1 is 2 Fat Weight Loss Guide
Atkins diet works faster initially than low-fat diet, and may improve blood fat levels, say studies
OBESITY rates are rising, but science has barely weighed in on the best way for people to shed fat. That state of affairs is starting to change, and doctors are getting a surprise or two.
THE Atkins diet promotes protein-rich foods such as meat, eggs and cheese over traditional diet basics like pasta, bread and vegetables.
The popular carbohydrate-slashing Atkins diet received a dollop of endorsement from two studies after years of being pooh-poohed by health specialists.
The studies, published in the Annals of Internal Medicine, showed that the meat- and fat-rich regimen caused faster weight loss in the short term than a conventional low-fat diet.
More importantly - because many had feared that the diet, even if slimming, might unfavourably affect cholesterol levels and be bad for the heart - the low-carbohydrate regimen also seemed to improve the dieters' blood fat profiles.
But Atkins, like every other diet, is no miraculous fat-melter.
The longer of the two studies suggested that a low-carb regimen might be harder to maintain beyond six months, compared with a low-fat approach. By the end of the year, the low-fat dieters had caught up and lost the same - very modest - amount of heft.
In addition, although on average people on low-carb diets did not experience increases in their so-called 'bad' (or LDL) cholesterol levels, about 30 per cent of them did.
Even with these caveats, 'we can no longer dismiss very-low-carbohydrate diets', said Dr Walter Willett, a nutritional epidemiologist at the Harvard School of Public Health, in a written editorial accompanying the papers.
To maximise the diets' healthfulness, he added, people should avoid going wild on fatty bacon and red meat, and should opt instead to eat healthy oils (monounsaturated and polyunsaturated fats) and get protein from fish, beans, nuts and chicken.
The weight-loss regimen popularised by the late Dr Robert Atkins - rich in meat, eggs and cheese but almost bereft of grains, potatoes and fruit - is highly popular but had not been tested in a scientifically rigorous way until earlier this century, when two studies reported that very obese and moderately obese people lost more weight initially on the Atkins diet than on a conventional diet.
The studies published bolster and extend these findings.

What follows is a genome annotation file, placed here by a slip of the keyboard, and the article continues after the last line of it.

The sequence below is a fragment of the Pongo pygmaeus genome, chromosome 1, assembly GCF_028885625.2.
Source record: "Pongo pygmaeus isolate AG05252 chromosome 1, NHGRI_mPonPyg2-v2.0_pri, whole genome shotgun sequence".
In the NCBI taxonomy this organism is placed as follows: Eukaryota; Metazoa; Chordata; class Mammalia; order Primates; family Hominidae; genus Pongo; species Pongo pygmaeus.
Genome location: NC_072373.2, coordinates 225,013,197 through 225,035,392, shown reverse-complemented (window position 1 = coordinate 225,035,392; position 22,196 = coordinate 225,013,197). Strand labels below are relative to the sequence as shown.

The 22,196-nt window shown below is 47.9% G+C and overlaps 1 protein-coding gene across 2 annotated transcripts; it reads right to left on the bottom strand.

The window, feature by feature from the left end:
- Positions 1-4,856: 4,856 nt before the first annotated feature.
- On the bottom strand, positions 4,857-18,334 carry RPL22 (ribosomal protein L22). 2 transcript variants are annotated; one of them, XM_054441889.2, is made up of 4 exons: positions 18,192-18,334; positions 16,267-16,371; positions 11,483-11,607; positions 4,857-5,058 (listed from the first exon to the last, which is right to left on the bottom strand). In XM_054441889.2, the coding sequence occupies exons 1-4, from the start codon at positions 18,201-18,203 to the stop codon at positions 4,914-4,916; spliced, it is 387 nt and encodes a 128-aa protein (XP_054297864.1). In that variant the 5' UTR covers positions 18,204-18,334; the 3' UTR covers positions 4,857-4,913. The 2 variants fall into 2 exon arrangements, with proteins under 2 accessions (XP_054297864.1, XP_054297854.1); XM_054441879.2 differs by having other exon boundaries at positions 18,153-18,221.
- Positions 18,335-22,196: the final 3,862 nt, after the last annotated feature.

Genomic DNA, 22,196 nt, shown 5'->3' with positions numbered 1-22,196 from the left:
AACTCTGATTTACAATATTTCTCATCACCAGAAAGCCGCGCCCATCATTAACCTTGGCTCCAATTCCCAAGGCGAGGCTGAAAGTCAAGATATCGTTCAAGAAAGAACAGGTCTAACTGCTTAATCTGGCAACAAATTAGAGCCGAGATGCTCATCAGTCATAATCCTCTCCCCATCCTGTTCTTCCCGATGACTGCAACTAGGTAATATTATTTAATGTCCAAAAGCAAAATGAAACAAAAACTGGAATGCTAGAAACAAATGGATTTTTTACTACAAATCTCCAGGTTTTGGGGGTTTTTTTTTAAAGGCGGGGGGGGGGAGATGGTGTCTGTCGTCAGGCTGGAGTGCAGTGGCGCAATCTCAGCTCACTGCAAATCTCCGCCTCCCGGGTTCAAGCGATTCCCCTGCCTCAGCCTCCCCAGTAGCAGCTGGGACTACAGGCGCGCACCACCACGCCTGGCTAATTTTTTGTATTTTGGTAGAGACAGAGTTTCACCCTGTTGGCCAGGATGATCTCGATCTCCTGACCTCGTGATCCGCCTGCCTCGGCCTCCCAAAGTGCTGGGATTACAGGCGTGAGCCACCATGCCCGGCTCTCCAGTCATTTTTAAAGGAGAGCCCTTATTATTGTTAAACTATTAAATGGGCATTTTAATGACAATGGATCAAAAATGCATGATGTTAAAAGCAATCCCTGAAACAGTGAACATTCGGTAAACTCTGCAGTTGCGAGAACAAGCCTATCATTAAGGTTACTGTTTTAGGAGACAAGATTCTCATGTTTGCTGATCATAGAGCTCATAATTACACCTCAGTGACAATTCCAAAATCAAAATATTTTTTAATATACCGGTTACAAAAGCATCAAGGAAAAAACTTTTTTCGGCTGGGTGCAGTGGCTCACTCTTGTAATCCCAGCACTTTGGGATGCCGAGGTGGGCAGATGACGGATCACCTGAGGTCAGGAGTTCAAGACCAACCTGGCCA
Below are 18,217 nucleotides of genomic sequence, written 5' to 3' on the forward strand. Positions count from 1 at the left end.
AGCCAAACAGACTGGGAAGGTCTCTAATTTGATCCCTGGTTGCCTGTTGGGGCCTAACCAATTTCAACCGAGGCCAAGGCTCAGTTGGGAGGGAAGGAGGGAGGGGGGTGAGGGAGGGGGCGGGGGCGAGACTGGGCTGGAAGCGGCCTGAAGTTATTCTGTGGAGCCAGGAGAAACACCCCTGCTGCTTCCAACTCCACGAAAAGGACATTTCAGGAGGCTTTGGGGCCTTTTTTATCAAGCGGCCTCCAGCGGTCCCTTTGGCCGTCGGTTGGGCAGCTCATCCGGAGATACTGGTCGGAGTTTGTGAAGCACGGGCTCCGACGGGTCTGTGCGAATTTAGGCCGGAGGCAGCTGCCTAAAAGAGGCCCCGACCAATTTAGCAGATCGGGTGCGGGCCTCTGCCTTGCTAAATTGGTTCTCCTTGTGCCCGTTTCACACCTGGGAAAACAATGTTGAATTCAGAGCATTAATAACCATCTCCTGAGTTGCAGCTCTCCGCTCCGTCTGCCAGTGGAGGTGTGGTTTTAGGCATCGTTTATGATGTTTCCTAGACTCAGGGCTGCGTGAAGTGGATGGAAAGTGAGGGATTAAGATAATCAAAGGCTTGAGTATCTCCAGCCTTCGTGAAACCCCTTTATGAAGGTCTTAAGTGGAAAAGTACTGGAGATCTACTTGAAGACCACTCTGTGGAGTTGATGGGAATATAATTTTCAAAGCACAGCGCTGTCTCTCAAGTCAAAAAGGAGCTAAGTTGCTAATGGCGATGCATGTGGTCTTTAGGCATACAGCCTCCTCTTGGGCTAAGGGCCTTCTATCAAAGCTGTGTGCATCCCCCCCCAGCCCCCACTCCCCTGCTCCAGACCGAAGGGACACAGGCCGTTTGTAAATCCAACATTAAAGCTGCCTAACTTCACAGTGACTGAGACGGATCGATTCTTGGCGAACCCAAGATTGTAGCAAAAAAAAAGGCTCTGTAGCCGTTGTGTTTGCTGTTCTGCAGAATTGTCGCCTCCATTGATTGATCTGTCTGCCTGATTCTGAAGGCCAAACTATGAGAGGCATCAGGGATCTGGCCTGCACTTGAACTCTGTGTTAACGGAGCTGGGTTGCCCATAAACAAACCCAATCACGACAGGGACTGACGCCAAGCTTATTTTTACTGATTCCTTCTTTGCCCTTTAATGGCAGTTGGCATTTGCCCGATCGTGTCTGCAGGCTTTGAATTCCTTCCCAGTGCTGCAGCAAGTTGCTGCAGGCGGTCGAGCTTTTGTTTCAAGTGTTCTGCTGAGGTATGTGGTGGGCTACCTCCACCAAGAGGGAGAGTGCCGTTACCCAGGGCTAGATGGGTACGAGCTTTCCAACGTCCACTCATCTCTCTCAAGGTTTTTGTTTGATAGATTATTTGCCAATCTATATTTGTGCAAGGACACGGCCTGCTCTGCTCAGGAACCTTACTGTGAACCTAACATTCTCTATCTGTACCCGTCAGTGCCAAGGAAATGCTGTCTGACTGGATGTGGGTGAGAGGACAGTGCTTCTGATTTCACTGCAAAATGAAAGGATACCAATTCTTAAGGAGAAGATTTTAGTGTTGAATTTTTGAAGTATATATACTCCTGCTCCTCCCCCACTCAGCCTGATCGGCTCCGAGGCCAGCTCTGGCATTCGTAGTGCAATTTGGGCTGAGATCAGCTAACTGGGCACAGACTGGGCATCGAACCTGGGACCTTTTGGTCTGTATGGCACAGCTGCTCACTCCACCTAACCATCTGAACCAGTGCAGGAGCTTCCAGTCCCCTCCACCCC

Conducted at the Philadelphia Veterans Affairs Medical Centre, the first study enrolled 132 severely obese adults with an average weight of 130kg. Many of those in the study had diabetes or other risk factors for coronary artery disease.
Roughly half of them were put on a low-fat diet and told to eat 500 fewer calories a day.
The others followed a regimen in which they were to limit their carbohydrate intake to less than 30g daily, but were not told to count calories or fat.
The scientists reported last year that at six months, the low-carb group had lost an average of 5.8kg, compared with 1.8kg for the low-fat group.
Last month, the scientists reported that after one year, individuals on the Atkins-style diet largely kept the weight off but did not continue to lose more weight.
The low-fat group continued to lose weight slowly over the course of the year.
Total weight loss for both groups over the year was slight: 4.9kg to 8.6kg for the low-carb group, and 3.1kg to 8.6kg for the low-fat group.
The study also found that diabetic patients improved control over their blood sugar levels using the low-carb approach.
The second investigation was funded by the Robert C. Atkins Foundation, although the foundation did not take part in the study or its analysis.
Conducted at Duke University Medical Centre in Durham, North Carolina, it enrolled 120 moderately obese adults who had high-blood cholesterol levels.
At six months, participants who followed a low-carb approach had lost an average of 11.7kg, compared with 6.3kg for the low-fat group.
Weight loss was not the only effect of these diets. Both studies found that levels of triglycerides - blood fats that are risk factors for heart disease - fell further in the low-carb group than in the low-fat group. Levels of HDL, or 'good', cholesterol also seemed to improve more in the low-carb group.
Still, experts said more studies were needed to ensure that the HDL lipid change was favourable and that the higher amounts of fat consumed on an Atkins-style diet would not increase a dieter's risk of heart disease.
The American Heart Association issued a statement expressing concern about the safety of the diet given its richness in saturated fats.
To be safe, people on an Atkins-style diet should have their blood lipids monitored regularly in case their 'bad' cholesterol goes up, said Dr William Yancy, assistant professor of medicine at Duke and lead author of the study there.